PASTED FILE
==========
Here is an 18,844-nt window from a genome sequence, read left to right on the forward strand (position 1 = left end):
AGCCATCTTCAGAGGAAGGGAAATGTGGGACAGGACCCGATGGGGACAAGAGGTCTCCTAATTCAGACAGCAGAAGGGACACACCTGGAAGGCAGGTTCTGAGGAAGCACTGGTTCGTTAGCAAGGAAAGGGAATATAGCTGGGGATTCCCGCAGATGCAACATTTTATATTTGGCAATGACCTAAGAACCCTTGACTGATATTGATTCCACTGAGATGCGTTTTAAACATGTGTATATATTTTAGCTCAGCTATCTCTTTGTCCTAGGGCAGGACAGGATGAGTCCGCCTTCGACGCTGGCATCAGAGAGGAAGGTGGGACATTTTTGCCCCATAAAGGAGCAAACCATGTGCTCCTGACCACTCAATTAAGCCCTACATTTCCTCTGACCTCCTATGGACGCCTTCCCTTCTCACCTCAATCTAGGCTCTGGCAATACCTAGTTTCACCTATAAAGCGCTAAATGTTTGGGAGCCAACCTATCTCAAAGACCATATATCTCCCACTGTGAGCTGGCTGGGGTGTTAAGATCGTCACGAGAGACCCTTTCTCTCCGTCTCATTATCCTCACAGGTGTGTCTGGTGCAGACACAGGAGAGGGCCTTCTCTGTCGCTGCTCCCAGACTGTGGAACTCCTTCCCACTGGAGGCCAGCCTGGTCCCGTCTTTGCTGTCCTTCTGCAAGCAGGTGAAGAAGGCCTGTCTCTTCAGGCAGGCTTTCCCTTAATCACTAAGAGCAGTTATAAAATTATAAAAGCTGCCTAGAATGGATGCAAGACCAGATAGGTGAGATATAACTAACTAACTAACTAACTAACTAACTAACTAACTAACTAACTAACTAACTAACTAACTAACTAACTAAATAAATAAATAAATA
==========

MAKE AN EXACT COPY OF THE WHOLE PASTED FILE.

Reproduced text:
Here is an 18,844-nt window from a genome sequence, read left to right on the forward strand (position 1 = left end):
AGCCATCTTCAGAGGAAGGGAAATGTGGGACAGGACCCGATGGGGACAAGAGGTCTCCTAATTCAGACAGCAGAAGGGACACACCTGGAAGGCAGGTTCTGAGGAAGCACTGGTTCGTTAGCAAGGAAAGGGAATATAGCTGGGGATTCCCGCAGATGCAACATTTTATATTTGGCAATGACCTAAGAACCCTTGACTGATATTGATTCCACTGAGATGCGTTTTAAACATGTGTATATATTTTAGCTCAGCTATCTCTTTGTCCTAGGGCAGGACAGGATGAGTCCGCCTTCGACGCTGGCATCAGAGAGGAAGGTGGGACATTTTTGCCCCATAAAGGAGCAAACCATGTGCTCCTGACCACTCAATTAAGCCCTACATTTCCTCTGACCTCCTATGGACGCCTTCCCTTCTCACCTCAATCTAGGCTCTGGCAATACCTAGTTTCACCTATAAAGCGCTAAATGTTTGGGAGCCAACCTATCTCAAAGACCATATATCTCCCACTGTGAGCTGGCTGGGGTGTTAAGATCGTCACGAGAGACCCTTTCTCTCCGTCTCATTATCCTCACAGGTGTGTCTGGTGCAGACACAGGAGAGGGCCTTCTCTGTCGCTGCTCCCAGACTGTGGAACTCCTTCCCACTGGAGGCCAGCCTGGTCCCGTCTTTGCTGTCCTTCTGCAAGCAGGTGAAGAAGGCCTGTCTCTTCAGGCAGGCTTTCCCTTAATCACTAAGAGCAGTTATAAAATTATAAAAGCTGCCTAGAATGGATGCAAGACCAGATAGGTGAGATATAACTAACTAACTAACTAACTAACTAACTAACTAACTAACTAACTAACTAACTAACTAACTAACTAACTAAATAAATAAATAAATA